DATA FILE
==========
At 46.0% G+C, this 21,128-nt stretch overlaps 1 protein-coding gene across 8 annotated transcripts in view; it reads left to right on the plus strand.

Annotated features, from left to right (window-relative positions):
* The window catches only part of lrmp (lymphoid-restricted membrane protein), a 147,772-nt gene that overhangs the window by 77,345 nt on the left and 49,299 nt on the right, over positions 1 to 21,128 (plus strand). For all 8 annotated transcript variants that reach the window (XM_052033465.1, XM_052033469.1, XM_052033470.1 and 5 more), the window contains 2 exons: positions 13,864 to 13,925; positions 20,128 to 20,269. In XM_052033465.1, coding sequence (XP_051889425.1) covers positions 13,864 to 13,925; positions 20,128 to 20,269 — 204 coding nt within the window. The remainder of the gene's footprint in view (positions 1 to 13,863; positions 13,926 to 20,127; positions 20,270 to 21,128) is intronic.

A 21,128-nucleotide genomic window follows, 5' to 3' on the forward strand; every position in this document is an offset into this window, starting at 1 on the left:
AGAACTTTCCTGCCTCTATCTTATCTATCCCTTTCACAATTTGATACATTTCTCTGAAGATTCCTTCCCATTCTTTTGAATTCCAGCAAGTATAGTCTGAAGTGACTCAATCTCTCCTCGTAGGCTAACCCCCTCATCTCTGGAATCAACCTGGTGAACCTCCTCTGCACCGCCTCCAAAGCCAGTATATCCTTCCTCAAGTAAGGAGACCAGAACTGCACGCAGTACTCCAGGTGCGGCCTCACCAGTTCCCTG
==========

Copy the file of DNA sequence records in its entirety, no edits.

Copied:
At 46.0% G+C, this 21,128-nt stretch overlaps 1 protein-coding gene across 8 annotated transcripts in view; it reads left to right on the plus strand.

Annotated features, from left to right (window-relative positions):
* The window catches only part of lrmp (lymphoid-restricted membrane protein), a 147,772-nt gene that overhangs the window by 77,345 nt on the left and 49,299 nt on the right, over positions 1 to 21,128 (plus strand). For all 8 annotated transcript variants that reach the window (XM_052033465.1, XM_052033469.1, XM_052033470.1 and 5 more), the window contains 2 exons: positions 13,864 to 13,925; positions 20,128 to 20,269. In XM_052033465.1, coding sequence (XP_051889425.1) covers positions 13,864 to 13,925; positions 20,128 to 20,269 — 204 coding nt within the window. The remainder of the gene's footprint in view (positions 1 to 13,863; positions 13,926 to 20,127; positions 20,270 to 21,128) is intronic.

A 21,128-nucleotide genomic window follows, 5' to 3' on the forward strand; every position in this document is an offset into this window, starting at 1 on the left:
AGAACTTTCCTGCCTCTATCTTATCTATCCCTTTCACAATTTGATACATTTCTCTGAAGATTCCTTCCCATTCTTTTGAATTCCAGCAAGTATAGTCTGAAGTGACTCAATCTCTCCTCGTAGGCTAACCCCCTCATCTCTGGAATCAACCTGGTGAACCTCCTCTGCACCGCCTCCAAAGCCAGTATATCCTTCCTCAAGTAAGGAGACCAGAACTGCACGCAGTACTCCAGGTGCGGCCTCACCAGTTCCCTG